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Due to the heterogeneity of data sources within BigGIS, an explicit semantics is required that provides meaningful descriptions of formats, syntax and semantics of each source. For that purpose, we have developed a semantic data management platform that enables five star meta data including shared vocabularies and background knowledge from concept that are available as Linked Open Data. Using the knowledge base retrieved from the semantic data management platform, we allow users of the platform to add additional meta data to JSON messages of environmental observations. Bases on these annotations, we provide semantic message enrichment on-the-fly and add explicit semantics to the key-value pairs of the observation, including provenance, measured quantities, units and data types. The semantically enriched messages are the basis for further evaluation and transformation. One example for further processing of a semantically enriched data stream is shape constraint validation, which we demonstrate in the last subsection.

Semantic Data Management

The first step towards unified and meaningful descriptions of observations is the semantic data management platform. We aim to have these descriptions in an open, machine processable and interlinked format, or in short, as five star data:

Figure: From Open Data to Five Star Data

5 Star

For that purpose we introduce Linked Data Wiki (LD-Wiki), a MediaWiki bases knowledge management platform. The core of LD-Wiki is the Linked Data Management Module (LDaMM) for updating, querying, reasoning, linking and rule execution on semantic statements in both, LOD and local storage. The architecture of LD-Wiki is as follows:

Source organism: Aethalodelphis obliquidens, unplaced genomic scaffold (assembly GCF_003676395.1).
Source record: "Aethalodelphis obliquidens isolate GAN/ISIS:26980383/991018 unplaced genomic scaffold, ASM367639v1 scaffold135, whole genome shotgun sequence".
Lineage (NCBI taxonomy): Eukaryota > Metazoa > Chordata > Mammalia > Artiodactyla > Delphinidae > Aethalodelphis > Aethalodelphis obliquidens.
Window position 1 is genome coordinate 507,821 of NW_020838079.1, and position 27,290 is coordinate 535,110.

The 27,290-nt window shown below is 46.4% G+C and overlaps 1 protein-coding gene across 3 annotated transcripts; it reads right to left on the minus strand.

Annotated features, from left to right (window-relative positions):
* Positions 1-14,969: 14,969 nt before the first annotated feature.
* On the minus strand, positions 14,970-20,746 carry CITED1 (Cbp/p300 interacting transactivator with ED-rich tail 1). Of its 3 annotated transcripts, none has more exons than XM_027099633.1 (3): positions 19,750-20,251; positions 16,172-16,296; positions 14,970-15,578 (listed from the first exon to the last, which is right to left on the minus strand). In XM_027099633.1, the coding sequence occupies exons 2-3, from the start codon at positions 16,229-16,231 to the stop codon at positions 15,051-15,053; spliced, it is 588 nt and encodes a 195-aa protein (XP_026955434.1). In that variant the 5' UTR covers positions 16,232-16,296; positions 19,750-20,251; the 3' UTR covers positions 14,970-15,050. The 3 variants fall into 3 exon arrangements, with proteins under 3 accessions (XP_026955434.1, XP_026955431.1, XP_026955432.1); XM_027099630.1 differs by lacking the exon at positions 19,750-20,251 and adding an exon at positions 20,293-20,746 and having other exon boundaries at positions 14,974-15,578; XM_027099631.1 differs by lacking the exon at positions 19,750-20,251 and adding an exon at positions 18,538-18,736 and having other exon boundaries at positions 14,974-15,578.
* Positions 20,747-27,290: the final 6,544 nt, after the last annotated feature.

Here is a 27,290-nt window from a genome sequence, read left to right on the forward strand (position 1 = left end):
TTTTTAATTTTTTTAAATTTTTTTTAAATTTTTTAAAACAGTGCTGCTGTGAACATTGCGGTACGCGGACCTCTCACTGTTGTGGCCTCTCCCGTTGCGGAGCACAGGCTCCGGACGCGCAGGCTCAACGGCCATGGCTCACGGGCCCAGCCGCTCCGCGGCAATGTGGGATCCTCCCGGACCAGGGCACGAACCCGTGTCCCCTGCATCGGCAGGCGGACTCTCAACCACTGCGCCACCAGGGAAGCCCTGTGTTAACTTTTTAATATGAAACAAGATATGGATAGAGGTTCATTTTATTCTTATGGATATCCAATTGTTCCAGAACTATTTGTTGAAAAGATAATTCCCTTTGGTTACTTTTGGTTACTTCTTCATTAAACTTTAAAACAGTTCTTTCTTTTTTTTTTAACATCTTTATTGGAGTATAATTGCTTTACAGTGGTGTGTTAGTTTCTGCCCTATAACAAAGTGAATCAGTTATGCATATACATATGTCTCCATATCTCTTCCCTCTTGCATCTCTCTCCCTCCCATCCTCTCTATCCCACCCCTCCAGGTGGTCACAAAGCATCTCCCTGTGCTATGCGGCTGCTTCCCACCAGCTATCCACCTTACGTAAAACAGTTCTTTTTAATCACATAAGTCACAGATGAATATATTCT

Figure: Architecture of Linked Data Wiki

Linked Data Wiki Architecture

LD-Wiki enables easy reuse of properties of well-known entities and context knowledge from LOD. As an example, the common knowledge of the concept of a city is already described in LOD sources like, WikiData or DBPedia. To find instances of this concept in LOD, we link the category in LD-Wiki to the according LOD concepts:

Figure: Linking concepts from LOD to LD-Wiki

Linking Concepts

When creating new instances of this category withing LD-Wiki, existing instances of the related concepts in LOD with a similar label can be employed and the values of their properties can be reused in the context of LD-Wiki:

Figure: Linking entities from LOD to LD-Wiki

Linking Entities

Semantic Message Enrichment

The second step towards unified and meaningful descriptions of observations is the annotation of observation messages. With these annotations, we add explicit semantics to the key-value pairs of a JSON message:

Figure: Explicit Semantics for JSON messages

JSON Meta Data

In the backend, the annotations are linked to shared concepts for unified and meaningful interpretation of observations from heterogeneous sensors. Based on these annotations, an uplifting of non-semantic data streams from heterogeneous observation stations with explicit semantics can be performed on-the-fly:

Figure: Semantic uplifting of JSON messages to JSON-LD based on meta data

Semantic JSON Uplifting

The semantic enrichment process creates a new message with a list of values. Each value of the new message is assigned for each member n of a message with the according explicit semantics of meta data m as

\sum_{n=0}^N \sum_{m=0}^M value_{n,m} := \begin{cases} member_{n,val} \circ meta_{m,val} & \text{if } member_{n,key} = meta_{m,key}\\ \emptyset & \text{otherwise} \end{cases}